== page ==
It is hard to believe that after 10 years of planning, with plenty of detours and surprises, I am finally starting medical school tomorrow! When I look back on the past few years, there were several moments when I wondered why there had been a delay or why things did not go as planned. In hindsight, I realize that everything had a purpose and that this is exactly the right time to be doing this, even if it took much longer than expected to get here!
I am so grateful for the support I have received from my amazing husband, church, friends and family. If you have a goal in life that seems somewhat overwhelming or even nearly impossible, gather the right people around you to encourage you, lift you up and mentor you. This has been invaluable to me for getting through obstacles and disappointments.
Last Friday, my husband and I spent a day together (normally, we’re surrounded by our rambunctious kids!) We drove downtown and strolled around hand-in-hand reminiscing on our early dating days. It was so special to walk on campus where I completed my first degree eleven years go, knowing that in just a few days I would begin another one at the very same university.
My husband and I wandered into the medical building where most of my classes will be. We eventually found ourselves in the Osler library, home to thousands of books on the history of medicine personally owned by the Canadian physician Sir William Osler, the father of modern medicine. There was something so profound about being in touch with this important piece of history just prior to the start of my own journey into medicine.
As I start a new phase of my life tomorrow, I hope you will continue to follow me on this adventure. My husband and children are very excited and although I know it will be demanding, I am so thrilled to have my ‘team’ behind me for support!
Onward to medical school!
Photo credit for featured image: Karen Coshof (from the book ‘The Osler Library’)
One week left to medical school! I cannot believe how fast the summer has gone by! I have really enjoyed spending time with my family and watching the kids grow. Some of the things that I was reminded of this summer was how important it is to appreciate each day and to let those you love know how much you care about them. Each day is truly a gift!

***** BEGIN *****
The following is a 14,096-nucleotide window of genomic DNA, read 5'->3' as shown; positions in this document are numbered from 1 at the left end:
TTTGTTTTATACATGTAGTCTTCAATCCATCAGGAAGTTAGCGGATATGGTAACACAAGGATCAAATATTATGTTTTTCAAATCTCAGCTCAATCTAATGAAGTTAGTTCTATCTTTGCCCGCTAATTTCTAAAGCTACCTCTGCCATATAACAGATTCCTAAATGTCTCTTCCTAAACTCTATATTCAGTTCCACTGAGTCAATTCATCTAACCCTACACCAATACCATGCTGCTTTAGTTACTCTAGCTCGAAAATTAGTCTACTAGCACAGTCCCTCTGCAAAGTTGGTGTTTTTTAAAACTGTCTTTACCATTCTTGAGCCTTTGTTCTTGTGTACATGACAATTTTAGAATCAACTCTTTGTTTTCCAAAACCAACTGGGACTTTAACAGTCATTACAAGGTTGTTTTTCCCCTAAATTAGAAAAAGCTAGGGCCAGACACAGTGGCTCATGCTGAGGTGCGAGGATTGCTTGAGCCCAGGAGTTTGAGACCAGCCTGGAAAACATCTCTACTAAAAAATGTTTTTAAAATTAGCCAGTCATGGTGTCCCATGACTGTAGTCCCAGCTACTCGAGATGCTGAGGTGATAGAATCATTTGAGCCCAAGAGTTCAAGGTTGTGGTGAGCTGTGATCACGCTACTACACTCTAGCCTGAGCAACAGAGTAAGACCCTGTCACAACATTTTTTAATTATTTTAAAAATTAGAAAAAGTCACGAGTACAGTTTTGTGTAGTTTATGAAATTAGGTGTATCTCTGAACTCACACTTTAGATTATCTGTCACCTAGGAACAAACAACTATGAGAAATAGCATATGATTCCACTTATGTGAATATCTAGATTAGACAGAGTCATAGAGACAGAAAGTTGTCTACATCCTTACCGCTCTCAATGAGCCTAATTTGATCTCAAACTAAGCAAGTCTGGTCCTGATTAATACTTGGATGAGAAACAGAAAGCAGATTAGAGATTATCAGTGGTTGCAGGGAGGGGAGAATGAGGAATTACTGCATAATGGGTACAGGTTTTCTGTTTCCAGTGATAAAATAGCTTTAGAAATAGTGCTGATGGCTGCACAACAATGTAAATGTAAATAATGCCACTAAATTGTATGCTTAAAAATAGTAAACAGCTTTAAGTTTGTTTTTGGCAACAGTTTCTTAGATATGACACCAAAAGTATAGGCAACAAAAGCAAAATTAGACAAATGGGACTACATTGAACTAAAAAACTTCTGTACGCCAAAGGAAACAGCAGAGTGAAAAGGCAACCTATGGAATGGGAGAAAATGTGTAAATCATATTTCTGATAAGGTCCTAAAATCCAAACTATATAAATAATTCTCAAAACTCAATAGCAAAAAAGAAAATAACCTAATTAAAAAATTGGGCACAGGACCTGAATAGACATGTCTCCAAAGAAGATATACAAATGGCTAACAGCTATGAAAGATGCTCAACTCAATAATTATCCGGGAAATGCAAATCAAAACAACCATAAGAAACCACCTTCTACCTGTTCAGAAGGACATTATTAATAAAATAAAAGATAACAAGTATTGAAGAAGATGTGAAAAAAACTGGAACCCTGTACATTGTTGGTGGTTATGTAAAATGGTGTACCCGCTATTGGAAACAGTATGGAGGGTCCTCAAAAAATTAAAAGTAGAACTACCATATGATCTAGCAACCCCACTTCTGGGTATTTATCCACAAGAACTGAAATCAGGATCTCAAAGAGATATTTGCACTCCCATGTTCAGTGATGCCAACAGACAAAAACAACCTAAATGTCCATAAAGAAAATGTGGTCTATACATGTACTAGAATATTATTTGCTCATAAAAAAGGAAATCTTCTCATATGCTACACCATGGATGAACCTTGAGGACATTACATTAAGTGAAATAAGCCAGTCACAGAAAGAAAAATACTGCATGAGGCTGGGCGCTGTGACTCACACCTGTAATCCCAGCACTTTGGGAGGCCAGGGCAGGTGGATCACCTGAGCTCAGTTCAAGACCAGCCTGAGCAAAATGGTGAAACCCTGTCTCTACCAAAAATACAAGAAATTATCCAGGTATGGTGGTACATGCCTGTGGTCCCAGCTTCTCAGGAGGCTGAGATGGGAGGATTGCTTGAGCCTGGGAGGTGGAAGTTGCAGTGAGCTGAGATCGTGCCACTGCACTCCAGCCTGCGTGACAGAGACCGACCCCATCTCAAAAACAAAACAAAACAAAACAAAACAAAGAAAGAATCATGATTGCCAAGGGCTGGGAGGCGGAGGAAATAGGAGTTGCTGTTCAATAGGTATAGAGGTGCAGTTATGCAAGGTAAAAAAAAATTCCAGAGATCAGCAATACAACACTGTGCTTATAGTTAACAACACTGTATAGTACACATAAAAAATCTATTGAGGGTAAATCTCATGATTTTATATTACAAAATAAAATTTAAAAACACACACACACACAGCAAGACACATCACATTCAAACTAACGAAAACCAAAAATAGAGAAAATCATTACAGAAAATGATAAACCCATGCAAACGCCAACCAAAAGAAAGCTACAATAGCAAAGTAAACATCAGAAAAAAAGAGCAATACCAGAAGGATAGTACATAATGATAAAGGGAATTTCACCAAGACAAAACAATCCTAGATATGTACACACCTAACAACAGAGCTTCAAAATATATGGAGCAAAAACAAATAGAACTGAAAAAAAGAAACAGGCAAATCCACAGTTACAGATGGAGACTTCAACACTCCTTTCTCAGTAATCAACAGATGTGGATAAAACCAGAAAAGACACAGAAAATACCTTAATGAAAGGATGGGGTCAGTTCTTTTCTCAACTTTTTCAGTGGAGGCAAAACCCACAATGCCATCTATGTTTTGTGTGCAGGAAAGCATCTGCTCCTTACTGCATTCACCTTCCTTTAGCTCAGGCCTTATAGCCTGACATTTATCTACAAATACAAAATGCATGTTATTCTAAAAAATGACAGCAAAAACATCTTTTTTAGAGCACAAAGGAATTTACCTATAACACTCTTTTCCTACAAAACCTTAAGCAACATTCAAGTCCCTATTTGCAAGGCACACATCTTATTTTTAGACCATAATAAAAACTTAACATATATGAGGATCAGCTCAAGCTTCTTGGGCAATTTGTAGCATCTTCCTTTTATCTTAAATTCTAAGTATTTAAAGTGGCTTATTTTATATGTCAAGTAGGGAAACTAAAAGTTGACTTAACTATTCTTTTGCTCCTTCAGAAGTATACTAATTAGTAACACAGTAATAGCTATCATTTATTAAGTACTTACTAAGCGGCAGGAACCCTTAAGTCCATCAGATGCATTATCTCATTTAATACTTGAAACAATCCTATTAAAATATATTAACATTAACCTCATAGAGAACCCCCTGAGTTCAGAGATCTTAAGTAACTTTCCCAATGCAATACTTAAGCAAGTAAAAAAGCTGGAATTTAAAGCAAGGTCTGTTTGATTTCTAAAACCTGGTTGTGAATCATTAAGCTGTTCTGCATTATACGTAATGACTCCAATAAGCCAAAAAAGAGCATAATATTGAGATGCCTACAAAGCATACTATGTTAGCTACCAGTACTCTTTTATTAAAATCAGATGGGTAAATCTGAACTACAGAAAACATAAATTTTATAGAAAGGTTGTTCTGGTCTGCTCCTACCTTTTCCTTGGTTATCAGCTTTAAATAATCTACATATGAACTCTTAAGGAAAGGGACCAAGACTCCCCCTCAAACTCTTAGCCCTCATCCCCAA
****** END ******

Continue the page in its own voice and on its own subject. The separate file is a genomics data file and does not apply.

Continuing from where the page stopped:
I have found that taking stock of each day and meditating on what I have to be grateful for helps to temper the worries and frustrations of day-to-day life. Three things I read or heard this past week also gave me pause for thought:
Let those you come into contact with feel that they are important and worth something: In the book God’s Hotel by Victoria Sweet, a California-based physician tells her story of practicing medicine. One of the hospitalized patients was a woman who was on her death-bed. When Dr. Sweet asked what else could be done for her, the patient simply asked for something different to eat at her mealtimes and to have new eyeglasses since her current ones were broken. I can imagine that the physician was taken aback by this simple request that meant so much. Sometimes we may feel that we cannot make a difference but there is always an opportunity to show appreciation even if it means asking a simple question or demonstrating a caring gesture.
Forgive from the heart: In Matthew 18 of the Bible, Jesus depicts a vivid parable of a servant who owes a large debt to his master and another servant who owes a smaller debt to his fellow servant. The master forgives the debt but the servant shows no mercy towards his fellow servant. Jesus explains the consequences of an unforgiving attitude and implores his listeners to forgive from the heart. Jesus’ choice of words touched me because ‘forgiveness from the heart’ to me implies a deep, complete and unshakable forgiveness.
Prioritize your life: I had an inspiring chat with my oldest brother who is a pediatric cardiothoracic surgeon based in Kenya. As I spoke with him about how he manages balancing his career with family, his words of wisdom rang true: prioritize your life. For him that meant 1) God 2) Spouse 3) Children 4) Career. Of course there are plenty of other things that make up our lives such as our social life and hobbies but often our family life and work are the most difficult to balance. Priorities mean different things to different people but having an idea of what comes first and what we are not willing to compromise on can guide us when trying to navigate the busy waters of life.